A collaboration between researchers at Stanford University and Arizona State University (ASU) resulted in a new perovskite-silicon tandem solar cell that converts sunlight to electricity with 23.6% efficiency. The team stated that work is being put into reaching 30% efficiency, and they believe that they "could be there within two years".
In the tandem cell created by Stanford and ASU, the top cell is composed of a perovskite compound and the bottom cell is made of silicon that is specifically tuned to capture infrared light. The perovskite and silicon cells boast efficiency of 15 and 21%, respectively. ASU provided the silicon bottom cell, while Stanford researchers fabricated the perovskite compound and subsequent cells. Throughout the yearlong collaboration, the ASU team also provided modeling support to design the tandem for maximum current generation, while the Stanford team characterized the tandem cells.
A major problem that perovskite-based PV cells suffer from is poor stability - degrading at a much faster rate than silicon in hot and humid environments. Additionally, perovskite solar cells have suffered from parasitic absorption, in which light is absorbed by layers in the cell that don't generate electricity, which is problematic for tandem cells because that light needs to reach the silicon bottom cell for maximum efficiency. The researchers improved the stability of the perovskite solar cells in two major ways: 'first, we replaced an organic cation with cesium. Second, we protected the perovskite with an impermeable indium tin oxide layer that also functions as an electrode.'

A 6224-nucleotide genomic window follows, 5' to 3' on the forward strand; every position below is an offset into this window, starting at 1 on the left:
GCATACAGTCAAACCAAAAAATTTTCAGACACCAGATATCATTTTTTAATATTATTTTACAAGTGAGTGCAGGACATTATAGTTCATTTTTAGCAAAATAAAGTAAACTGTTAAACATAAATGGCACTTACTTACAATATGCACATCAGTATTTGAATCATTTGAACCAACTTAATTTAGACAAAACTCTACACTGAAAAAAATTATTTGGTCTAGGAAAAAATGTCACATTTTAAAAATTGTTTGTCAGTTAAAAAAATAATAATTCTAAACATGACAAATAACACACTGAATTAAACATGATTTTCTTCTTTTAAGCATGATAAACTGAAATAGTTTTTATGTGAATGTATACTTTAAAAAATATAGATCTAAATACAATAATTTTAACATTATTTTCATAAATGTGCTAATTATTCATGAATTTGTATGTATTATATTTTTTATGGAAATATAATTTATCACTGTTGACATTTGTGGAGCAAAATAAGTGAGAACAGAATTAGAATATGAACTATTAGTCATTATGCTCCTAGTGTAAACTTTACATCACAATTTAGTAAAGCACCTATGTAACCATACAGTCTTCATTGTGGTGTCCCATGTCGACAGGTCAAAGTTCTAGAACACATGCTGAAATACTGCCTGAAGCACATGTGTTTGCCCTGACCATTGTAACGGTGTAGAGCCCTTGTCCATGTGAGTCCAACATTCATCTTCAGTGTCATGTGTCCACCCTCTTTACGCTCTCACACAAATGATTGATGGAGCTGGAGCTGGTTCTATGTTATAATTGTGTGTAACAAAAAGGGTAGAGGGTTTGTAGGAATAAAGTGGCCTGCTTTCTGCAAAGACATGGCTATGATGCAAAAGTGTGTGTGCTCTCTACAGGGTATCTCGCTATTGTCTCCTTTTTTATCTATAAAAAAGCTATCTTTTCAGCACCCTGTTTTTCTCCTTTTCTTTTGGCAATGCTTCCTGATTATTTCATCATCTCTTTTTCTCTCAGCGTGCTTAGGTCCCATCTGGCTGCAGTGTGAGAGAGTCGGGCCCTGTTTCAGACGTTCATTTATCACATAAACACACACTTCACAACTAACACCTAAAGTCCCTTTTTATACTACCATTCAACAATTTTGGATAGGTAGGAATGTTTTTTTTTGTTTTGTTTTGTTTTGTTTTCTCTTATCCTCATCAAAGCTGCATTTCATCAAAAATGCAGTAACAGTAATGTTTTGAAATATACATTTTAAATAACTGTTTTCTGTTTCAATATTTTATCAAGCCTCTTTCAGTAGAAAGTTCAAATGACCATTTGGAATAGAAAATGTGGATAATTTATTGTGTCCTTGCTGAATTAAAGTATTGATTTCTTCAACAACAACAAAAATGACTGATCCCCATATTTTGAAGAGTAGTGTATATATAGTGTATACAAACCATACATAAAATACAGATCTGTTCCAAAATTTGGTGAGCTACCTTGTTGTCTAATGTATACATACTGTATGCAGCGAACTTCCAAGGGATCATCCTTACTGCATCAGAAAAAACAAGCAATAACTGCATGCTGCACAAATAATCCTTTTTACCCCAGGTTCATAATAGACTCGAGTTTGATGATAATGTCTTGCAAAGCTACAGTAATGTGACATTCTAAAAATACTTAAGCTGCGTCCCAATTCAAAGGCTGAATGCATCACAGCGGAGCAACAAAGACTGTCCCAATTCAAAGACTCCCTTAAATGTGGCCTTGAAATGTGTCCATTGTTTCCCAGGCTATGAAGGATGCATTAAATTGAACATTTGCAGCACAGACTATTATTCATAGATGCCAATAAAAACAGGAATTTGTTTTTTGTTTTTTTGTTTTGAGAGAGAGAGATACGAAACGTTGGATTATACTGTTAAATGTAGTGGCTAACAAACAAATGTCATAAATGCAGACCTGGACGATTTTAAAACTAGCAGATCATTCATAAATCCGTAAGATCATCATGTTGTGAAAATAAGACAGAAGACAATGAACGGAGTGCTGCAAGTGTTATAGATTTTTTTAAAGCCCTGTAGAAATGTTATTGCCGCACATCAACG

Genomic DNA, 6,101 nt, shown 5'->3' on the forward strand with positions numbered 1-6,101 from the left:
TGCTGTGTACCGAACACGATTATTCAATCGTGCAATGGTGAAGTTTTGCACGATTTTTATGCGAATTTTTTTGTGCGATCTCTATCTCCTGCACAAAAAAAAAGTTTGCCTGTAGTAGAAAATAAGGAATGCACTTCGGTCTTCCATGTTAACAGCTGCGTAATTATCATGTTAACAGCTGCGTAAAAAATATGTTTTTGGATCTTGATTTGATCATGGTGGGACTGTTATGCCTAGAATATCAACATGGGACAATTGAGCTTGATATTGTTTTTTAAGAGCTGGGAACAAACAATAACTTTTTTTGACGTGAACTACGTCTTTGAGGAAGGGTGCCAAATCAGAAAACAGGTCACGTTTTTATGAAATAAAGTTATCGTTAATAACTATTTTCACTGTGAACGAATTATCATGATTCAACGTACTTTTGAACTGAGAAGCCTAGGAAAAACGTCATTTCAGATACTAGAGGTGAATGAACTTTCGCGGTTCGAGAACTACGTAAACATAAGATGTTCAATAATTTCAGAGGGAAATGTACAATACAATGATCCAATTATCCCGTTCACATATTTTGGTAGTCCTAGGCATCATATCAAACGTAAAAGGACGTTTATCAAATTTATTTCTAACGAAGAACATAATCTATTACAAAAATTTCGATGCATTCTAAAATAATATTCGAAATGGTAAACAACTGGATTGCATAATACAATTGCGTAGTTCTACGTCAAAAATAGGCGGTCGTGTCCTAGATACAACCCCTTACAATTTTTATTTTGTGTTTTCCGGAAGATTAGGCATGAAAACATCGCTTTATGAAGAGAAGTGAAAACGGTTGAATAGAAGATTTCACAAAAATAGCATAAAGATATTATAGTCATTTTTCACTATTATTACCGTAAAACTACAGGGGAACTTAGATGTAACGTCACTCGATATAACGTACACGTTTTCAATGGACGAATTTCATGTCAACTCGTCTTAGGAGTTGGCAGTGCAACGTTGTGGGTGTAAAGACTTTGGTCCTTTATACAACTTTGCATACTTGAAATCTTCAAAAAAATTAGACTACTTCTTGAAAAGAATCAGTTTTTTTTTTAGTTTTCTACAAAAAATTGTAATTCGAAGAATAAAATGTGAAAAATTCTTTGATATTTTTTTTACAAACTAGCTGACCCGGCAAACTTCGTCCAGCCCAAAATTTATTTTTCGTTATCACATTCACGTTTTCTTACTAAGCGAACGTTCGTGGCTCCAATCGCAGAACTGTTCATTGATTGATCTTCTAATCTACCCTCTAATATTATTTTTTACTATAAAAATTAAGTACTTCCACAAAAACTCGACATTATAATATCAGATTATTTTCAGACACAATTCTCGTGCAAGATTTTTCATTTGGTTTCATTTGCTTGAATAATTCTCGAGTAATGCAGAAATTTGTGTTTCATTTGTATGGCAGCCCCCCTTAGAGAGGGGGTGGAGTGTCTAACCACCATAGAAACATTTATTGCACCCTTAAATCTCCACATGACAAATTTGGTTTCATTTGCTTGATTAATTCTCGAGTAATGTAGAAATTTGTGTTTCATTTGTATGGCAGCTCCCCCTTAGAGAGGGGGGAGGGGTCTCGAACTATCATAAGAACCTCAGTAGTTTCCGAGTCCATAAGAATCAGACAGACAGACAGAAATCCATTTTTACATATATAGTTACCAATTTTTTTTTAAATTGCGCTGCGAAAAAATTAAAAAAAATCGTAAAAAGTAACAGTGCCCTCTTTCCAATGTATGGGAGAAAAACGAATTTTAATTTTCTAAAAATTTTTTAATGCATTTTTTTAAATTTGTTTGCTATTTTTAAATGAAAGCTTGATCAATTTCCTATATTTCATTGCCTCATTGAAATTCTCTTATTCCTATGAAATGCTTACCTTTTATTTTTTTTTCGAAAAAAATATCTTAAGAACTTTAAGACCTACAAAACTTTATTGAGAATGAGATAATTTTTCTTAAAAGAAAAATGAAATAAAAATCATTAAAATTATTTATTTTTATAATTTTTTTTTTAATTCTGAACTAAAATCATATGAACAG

The team was able to apply the indium tin oxide layer with help from researchers at Stanford that developed a thin, protective layer that shields the delicate perovskite from the subsequent deposition of the final indium tin oxide layer without contributing to parasitic absorption, further boosting the cell's efficiency. In addition, it was a challenge to apply the perovskite itself to the silicon layer. Due to the silicon cell's rough nature, the relatively thin perovskite cannot be effectively layered on top. A doctoral student at ASU developed a method to create a planar surface only on the front of the silicon solar cell, ideal for the perovskite to be applied to the silicon.